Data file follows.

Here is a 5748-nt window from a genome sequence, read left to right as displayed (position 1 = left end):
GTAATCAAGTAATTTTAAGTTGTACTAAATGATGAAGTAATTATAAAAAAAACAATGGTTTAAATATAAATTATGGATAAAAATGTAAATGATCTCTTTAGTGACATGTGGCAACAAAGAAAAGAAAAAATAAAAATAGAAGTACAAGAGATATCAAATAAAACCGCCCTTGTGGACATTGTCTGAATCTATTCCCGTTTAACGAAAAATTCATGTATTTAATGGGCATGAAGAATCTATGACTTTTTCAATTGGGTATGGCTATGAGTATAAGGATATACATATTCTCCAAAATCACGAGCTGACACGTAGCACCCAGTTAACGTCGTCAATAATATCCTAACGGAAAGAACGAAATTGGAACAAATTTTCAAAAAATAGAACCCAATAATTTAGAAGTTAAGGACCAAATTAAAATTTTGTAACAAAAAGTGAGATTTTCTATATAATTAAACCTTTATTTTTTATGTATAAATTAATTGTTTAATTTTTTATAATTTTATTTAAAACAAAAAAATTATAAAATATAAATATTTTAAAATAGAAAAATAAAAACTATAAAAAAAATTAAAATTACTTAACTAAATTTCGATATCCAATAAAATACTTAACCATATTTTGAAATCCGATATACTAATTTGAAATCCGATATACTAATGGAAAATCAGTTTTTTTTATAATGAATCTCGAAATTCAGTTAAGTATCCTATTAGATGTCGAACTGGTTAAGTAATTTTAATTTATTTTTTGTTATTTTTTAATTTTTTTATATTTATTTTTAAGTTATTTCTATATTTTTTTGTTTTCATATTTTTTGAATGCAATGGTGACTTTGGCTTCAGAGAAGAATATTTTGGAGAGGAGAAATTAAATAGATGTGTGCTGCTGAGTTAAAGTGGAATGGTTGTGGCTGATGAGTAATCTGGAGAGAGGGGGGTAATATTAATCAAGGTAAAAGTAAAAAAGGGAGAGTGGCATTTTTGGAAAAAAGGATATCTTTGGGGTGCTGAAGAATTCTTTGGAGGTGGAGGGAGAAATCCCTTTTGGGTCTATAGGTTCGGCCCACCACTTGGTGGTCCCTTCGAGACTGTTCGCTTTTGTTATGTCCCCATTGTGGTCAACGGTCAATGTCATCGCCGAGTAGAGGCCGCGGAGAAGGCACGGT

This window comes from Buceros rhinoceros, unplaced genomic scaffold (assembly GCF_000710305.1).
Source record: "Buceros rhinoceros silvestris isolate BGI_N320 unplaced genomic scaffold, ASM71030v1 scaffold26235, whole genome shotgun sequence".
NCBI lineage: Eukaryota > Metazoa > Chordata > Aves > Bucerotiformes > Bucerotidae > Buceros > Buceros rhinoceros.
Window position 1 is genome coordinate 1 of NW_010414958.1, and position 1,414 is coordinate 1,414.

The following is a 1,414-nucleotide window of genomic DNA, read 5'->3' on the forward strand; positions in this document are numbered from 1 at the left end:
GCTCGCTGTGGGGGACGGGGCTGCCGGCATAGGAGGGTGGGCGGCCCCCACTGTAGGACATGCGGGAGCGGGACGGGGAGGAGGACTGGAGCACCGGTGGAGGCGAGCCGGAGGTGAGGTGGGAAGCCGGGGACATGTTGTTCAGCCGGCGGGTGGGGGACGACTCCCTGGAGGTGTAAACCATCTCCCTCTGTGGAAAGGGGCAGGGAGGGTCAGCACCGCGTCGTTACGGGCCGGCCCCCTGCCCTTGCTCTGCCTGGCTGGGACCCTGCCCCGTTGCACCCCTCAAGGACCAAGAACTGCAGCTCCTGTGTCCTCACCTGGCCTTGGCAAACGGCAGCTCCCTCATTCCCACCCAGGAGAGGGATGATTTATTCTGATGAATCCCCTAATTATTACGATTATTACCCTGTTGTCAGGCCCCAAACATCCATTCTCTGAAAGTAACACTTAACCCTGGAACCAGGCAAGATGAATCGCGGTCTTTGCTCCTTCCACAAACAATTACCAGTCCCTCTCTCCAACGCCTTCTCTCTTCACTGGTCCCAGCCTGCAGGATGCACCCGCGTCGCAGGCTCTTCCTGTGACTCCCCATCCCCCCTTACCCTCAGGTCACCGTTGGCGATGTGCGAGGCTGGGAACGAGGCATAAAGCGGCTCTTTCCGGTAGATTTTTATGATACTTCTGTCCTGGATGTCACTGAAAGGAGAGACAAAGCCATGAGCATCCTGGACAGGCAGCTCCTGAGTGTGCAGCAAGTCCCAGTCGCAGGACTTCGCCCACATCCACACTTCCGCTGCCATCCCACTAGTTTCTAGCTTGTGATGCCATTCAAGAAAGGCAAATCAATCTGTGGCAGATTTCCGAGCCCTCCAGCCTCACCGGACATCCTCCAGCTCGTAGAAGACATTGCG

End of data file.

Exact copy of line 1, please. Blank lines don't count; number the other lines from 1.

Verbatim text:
Here is a 5748-nt window from a genome sequence, read left to right as displayed (position 1 = left end):